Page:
Q: What are the current opportunities for someone coming into the web design market = perhaps a technical person coming back in after a career break?
A; There's a lot of web designers around - a glut of people who'll tell you they can put a web page together (and they can, ranging from high quality pages to ones that neither look great nor contain the information needed). A great deal of their ongoing income may come from updating the owner's site when the owner needs to change his prices or announce a new service.
Folks who are looking for a site that they can much more easily update for themselves, or can take online orders or inputs from their customers are finding it harder to find the type of techical person who can help them with this and if I were I coming back into the market, this is the sort of area I would be looking at. The person or team who puts such a site (which is really a web front end to an application) together needs / need to have a wide range of skills - Graphics art and HTML skill for the look and feel, human engineering skills for site navigation, data warehousing and data mining technique knowledge, programming skills (and systems analysis too so that they can decide which is the effective way to program), and a bit of knowledge of (or interest in) the product / subject being covered by the web site is some help! Having been "around a bit" can help put you into a much better position to undertake such a role than a youngster, or than someone who had previously been on a single track.
Server side applications are "loaded" towards more complex systems on the website / servers, but keep a very simple structure on the client side. In other words, the web site visitor has just a browser at hand and may not even realise that he / she is running an application. Our web site is rather like this - you'll *think* you are seeing plain .html pages in many places, I suspect ... but in practise subtle adjustments are made bearing in mind how you arrived at the web site and where in the world you're browsing from. In many other areas a whole series of pages are in fact generated by a single program, but hide under a series of URLs.
What do you need to learn / to get into this area of work? It's a young market so there's a number of technologies that can be used. In your shoes, I would look at Java, I would look at .net, and I would look at PHP. Java / Servlets / JSP
are a good solution for the huge system; a big bank might put its whole online system up through Java. You'll probably find a number of such systems in use / developed in larger towns such as Swindon and Newbury and a lot in major technology centres such as Reading and Basingstoke. If you're looking for a place in a larger team this could be a good route to go, but Java is not ideal for smaller systems - a lot of overhead for security and expandability which isn't needed for many sites. .net is the Microsoft product, and on the web Microssoft only has around 20% of the server market and that's not growing. Not really my product - if you choose that route I would wish you good luck and not be able to suggest any best place to go for training. We're fortunate in being very busy and being able to train only on technologies that we really believe in. And for a pure web-based application, I would go for PHP these days. With PHP you can very quickly start adding programatic elements to a web site and (with time to learn) you can rapidly start putting significant elements in. PHP is available on around 1 third of domains worldwide - rather more that .net - but it's a bit of a hidden secret as it's "Open source" that doesn't have a huge corportaion marketing it. It's usually chosen for its technical suitability.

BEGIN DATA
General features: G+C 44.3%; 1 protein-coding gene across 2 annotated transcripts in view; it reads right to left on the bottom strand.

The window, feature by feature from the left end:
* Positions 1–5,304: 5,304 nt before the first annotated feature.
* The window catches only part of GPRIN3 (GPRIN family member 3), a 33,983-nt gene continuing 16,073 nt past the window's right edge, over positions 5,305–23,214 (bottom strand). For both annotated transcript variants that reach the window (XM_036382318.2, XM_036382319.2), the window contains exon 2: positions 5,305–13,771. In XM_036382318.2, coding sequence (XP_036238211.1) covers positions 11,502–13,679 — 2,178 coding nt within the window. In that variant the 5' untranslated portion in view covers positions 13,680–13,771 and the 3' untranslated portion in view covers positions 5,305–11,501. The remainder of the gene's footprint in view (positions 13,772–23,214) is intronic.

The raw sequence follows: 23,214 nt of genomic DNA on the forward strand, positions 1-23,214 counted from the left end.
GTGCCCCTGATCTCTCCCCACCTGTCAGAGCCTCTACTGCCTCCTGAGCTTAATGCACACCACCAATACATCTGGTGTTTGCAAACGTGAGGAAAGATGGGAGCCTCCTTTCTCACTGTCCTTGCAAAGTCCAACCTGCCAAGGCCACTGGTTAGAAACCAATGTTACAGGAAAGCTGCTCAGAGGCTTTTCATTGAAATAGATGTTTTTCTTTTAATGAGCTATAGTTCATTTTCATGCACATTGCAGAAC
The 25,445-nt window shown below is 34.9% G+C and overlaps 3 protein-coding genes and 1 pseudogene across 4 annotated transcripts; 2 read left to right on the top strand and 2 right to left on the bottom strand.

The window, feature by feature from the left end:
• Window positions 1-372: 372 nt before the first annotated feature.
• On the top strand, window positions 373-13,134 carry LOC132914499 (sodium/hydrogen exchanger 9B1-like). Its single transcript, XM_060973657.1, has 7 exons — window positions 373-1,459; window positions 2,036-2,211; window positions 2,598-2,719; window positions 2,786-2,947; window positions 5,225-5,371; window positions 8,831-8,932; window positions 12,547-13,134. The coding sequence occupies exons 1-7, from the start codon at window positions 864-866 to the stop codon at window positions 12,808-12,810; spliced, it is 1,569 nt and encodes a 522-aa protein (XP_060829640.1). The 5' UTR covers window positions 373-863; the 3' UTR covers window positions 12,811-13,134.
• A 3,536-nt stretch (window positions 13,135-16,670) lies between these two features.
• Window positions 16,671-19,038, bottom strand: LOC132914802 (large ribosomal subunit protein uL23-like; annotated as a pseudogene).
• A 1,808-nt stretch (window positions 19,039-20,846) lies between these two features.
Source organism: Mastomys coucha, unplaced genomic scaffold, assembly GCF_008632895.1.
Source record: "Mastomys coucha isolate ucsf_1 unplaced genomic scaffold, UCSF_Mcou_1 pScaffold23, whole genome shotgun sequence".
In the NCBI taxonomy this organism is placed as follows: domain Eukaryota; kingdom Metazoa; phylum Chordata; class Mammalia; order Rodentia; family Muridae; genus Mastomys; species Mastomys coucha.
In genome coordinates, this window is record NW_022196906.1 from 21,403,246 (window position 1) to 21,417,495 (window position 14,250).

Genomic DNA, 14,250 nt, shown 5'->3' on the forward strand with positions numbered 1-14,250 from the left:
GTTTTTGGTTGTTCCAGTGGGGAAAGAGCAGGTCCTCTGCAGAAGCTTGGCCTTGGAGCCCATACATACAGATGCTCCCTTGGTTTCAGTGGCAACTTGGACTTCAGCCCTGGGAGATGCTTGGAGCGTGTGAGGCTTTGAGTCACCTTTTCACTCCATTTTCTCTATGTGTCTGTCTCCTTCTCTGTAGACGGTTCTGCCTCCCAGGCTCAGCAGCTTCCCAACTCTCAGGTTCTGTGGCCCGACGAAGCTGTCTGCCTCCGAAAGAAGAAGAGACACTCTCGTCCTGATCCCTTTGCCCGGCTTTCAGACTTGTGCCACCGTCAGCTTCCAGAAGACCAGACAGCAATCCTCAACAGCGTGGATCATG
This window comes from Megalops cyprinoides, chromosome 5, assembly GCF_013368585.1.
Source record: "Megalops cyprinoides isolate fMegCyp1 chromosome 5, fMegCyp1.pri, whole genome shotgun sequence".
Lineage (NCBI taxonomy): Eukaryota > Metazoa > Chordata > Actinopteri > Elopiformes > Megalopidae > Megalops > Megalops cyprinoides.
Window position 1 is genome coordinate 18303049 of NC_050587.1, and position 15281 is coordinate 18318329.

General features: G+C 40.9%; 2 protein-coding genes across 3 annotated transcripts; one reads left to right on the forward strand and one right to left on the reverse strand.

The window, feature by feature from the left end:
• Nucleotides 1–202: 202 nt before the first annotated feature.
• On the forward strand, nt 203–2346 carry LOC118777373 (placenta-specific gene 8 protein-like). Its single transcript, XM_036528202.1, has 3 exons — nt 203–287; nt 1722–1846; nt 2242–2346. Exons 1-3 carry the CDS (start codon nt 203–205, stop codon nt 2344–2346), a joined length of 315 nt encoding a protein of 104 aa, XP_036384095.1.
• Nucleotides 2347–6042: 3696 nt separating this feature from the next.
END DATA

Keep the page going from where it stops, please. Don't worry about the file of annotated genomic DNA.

Many web sites want similar code to others and in PHP, much code is bundled into appropriate functions so that you can often code a big variety of sites from a single template application, and perform quite specialist checking in a singleline. There's also a growing library of independent application code in PHP, much of it also available under Open Source licenses, and more and more the job of the web site engineer is to tailor and integerate these with some programming work but much other assosciated tasks. Our own site runs 2 or 3 standard applications such as these, with various bits of tailoring.
You may also heard of Perl as a web site language. Yes - excellent langauge and you can do a superb job with it. But to some extent the "pure web" application areas have been overtaken by PHP. Perl is still, perhaps, the best choice for APPLICATIONS which are largely web based but have other significant needs - many of which are company's intranet applications.
So what am I suggesting? I would tend to suggest that PHP might be the best route for you if you're looking for a job that you can do as part of a tiny team or on your own, or Java if you're looking to get back in as a cog in a wheel at somewhere like a big bank. Having said that, there are niches of other langauges in use at these huge companies. Many are our customers.
We run a public PHP Programming course
, 4 days, which I am delighted to welcome restarters on. We've a "technologies for PHP programming"
day that preceeds it but that's only needed by a small proportion of people these days. We also have a more advanced "Object Oriented programming in PHP"i
day - that's not where to start and it may (or be not) something you would want. But that can be a later decision. Indeed - if you're not quite ready to jump into the PHP course even after reading the above, we would be happy for you to visit for an hour or two to talk it through further. I'm really NOT interested in selling people a course they're not sure of - it's too important for that and we're very much busy enough with people who are on right course and are sure of it!
(written 2005-04-20, updated 2006-06-05)
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